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Presence of three dengue serotypes in Ouagadougou (Burkina Faso): research and public health implications

Overview of attention for article published in Infectious Diseases of Poverty, April 2016
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About this Attention Score

  • In the top 25% of all research outputs scored by Altmetric
  • Good Attention Score compared to outputs of the same age (76th percentile)
  • High Attention Score compared to outputs of the same age and source (91st percentile)

Mentioned by

policy
1 policy source
twitter
6 tweeters

Citations

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35 Dimensions

Readers on

mendeley
120 Mendeley
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Title
Presence of three dengue serotypes in Ouagadougou (Burkina Faso): research and public health implications
Published in
Infectious Diseases of Poverty, April 2016
DOI 10.1186/s40249-016-0120-2
Pubmed ID
Authors

Valéry Ridde, Isabelle Agier, Emmanuel Bonnet, Mabel Carabali, Kounbobr Roch Dabiré, Florence Fournet, Antarou Ly, Ivlabèhiré Bertrand Meda, Beatriz Parra

Abstract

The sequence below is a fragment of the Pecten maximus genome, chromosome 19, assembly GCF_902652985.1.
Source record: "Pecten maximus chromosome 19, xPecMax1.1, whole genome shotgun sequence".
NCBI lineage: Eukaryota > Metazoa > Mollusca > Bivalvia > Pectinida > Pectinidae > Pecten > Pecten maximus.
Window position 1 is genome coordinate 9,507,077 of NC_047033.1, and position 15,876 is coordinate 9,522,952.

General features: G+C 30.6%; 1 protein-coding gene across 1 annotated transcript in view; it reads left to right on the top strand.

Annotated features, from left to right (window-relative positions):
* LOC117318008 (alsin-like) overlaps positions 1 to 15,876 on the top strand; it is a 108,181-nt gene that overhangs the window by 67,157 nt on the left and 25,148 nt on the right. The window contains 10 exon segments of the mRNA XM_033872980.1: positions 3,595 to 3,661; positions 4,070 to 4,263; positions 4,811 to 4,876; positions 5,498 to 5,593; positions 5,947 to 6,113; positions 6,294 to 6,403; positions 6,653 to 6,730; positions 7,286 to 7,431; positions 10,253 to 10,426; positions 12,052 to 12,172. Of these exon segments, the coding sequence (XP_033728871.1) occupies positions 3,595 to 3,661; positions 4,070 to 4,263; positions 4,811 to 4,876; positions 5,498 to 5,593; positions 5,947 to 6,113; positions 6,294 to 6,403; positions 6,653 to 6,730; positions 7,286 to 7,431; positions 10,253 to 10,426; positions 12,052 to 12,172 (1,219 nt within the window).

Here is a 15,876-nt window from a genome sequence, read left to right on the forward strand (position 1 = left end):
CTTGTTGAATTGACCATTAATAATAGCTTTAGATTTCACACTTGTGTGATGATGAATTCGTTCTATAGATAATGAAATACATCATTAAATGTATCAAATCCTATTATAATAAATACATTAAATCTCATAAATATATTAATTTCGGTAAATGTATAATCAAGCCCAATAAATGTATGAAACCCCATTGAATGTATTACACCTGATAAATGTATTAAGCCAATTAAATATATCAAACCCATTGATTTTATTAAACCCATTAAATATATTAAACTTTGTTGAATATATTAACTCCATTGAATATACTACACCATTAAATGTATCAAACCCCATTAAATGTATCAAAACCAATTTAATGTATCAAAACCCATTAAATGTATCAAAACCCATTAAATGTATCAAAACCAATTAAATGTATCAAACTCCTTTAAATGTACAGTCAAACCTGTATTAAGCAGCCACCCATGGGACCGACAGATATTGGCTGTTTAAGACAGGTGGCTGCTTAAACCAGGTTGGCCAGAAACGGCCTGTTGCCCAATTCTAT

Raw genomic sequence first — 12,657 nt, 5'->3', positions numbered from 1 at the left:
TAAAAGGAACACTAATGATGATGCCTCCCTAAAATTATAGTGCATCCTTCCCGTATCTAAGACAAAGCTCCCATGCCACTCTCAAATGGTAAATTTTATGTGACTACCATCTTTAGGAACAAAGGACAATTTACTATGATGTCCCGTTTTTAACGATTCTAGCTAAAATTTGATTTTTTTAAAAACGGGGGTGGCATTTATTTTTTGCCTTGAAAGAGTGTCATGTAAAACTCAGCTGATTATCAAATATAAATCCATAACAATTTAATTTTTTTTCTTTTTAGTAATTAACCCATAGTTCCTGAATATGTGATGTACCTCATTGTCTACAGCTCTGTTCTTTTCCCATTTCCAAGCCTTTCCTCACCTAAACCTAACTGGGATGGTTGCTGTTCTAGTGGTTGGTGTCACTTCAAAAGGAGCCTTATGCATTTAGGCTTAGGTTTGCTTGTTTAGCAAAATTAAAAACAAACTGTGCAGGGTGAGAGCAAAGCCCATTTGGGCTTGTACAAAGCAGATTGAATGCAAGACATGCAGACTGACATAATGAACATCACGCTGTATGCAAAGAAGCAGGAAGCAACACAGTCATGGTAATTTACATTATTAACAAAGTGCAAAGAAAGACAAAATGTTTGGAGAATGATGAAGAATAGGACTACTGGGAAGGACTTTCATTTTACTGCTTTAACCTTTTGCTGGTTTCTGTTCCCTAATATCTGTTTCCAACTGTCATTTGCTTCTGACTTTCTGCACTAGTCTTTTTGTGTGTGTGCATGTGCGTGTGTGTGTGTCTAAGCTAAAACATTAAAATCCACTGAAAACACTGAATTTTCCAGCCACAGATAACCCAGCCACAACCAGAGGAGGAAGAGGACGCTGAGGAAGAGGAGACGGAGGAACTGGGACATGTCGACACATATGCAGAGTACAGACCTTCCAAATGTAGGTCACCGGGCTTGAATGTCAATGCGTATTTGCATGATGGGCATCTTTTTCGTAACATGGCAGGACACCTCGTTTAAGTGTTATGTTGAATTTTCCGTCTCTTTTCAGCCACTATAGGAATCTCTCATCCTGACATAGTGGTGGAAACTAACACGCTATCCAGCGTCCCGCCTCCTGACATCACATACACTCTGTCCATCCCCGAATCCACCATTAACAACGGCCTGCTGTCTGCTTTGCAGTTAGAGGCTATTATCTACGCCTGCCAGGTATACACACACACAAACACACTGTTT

The significant malaria burden in Africa has often eclipsed other febrile illnesses. Burkina Faso's first dengue epidemic occurred in 1925 and the most recent in 2013. Yet there is still very little known about dengue prevalence, its vector proliferation, and its poverty and equity impacts. An exploratory cross-sectional survey was performed from December 2013 to January 2014. Six primary healthcare centers in Ouagadougou were selected based on previously reported presence of Flavivirus. All patients consulting with fever or having had fever within the previous week and with a negative rapid diagnostic test (RDT) for malaria were invited to participate. Sociodemographic data, healthcare use and expenses, mobility, health-related status, and vector control practices were captured using a questionnaire. Blood samples of every eligible subject were obtained through finger pricks during the survey for dengue RDT using SD BIOLINE Dengue Duo (NS1Ag and IgG/IgM)® and to obtain blood spots for reverse transcription polymerase chain reaction (RT-PCR) analysis. In a sample of randomly selected yards and those of patients, potential Aedes breeding sites were found and described. Larvae were collected and brought to the laboratory to monitor the emergence of adults and identify the species. Of the 379 subjects, 8.7 % (33/379) had positive RDTs for dengue. Following the 2009 WHO classification, 38.3 % (145/379) had presumptive, probable, or confirmed dengue, based on either clinical symptoms or laboratory testing. Of 60 samples tested by RT-PCR (33 from the positive tests and 27 from the subsample of negatives), 15 were positive. The serotypes observed were DENV2, DENV3, and DENV4. Odds of dengue infection in 15-to-20-year-olds and persons over 50 years were 4.0 (CI 95 %: 1.0-15.6) and 7.7 (CI 95 %: 1.6-37.1) times higher, respectively, than in children under five. Average total spending for a dengue episode was 13 771 FCFA [1 300-67 300 FCFA] (1$US = 478 FCFA). On average, 2.6 breeding sites were found per yard. Potential Aedes breeding sites were found near 71.4 % (21/28) of patients, but no adult Aedes were found. The most frequently identified potential breeding sites were water storage containers (45.2 %). Most specimens collected in yards were Culex (97.9 %). The scientific community, public health authorities, and health workers should consider dengue as a possible cause of febrile illness in Burkina Faso.